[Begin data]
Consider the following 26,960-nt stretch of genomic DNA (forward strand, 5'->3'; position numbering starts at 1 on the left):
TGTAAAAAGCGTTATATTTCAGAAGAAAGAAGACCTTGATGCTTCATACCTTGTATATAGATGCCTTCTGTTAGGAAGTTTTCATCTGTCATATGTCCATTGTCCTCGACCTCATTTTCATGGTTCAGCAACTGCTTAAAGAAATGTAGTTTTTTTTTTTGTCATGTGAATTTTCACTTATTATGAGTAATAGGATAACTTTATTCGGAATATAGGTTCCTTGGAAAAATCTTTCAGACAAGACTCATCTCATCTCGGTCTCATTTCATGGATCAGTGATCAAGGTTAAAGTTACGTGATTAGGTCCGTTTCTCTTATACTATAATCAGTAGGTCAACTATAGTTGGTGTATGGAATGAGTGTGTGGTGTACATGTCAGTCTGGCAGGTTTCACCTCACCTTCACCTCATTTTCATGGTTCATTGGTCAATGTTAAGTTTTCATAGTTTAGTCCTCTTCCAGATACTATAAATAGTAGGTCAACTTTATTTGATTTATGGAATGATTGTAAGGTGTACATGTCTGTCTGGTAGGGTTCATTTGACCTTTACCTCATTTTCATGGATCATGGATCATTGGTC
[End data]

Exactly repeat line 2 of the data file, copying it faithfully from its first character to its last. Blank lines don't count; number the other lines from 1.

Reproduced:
TGTAAAAAGCGTTATATTTCAGAAGAAAGAAGACCTTGATGCTTCATACCTTGTATATAGATGCCTTCTGTTAGGAAGTTTTCATCTGTCATATGTCCATTGTCCTCGACCTCATTTTCATGGTTCAGCAACTGCTTAAAGAAATGTAGTTTTTTTTTTTGTCATGTGAATTTTCACTTATTATGAGTAATAGGATAACTTTATTCGGAATATAGGTTCCTTGGAAAAATCTTTCAGACAAGACTCATCTCATCTCGGTCTCATTTCATGGATCAGTGATCAAGGTTAAAGTTACGTGATTAGGTCCGTTTCTCTTATACTATAATCAGTAGGTCAACTATAGTTGGTGTATGGAATGAGTGTGTGGTGTACATGTCAGTCTGGCAGGTTTCACCTCACCTTCACCTCATTTTCATGGTTCATTGGTCAATGTTAAGTTTTCATAGTTTAGTCCTCTTCCAGATACTATAAATAGTAGGTCAACTTTATTTGATTTATGGAATGATTGTAAGGTGTACATGTCTGTCTGGTAGGGTTCATTTGACCTTTACCTCATTTTCATGGATCATGGATCATTGGTC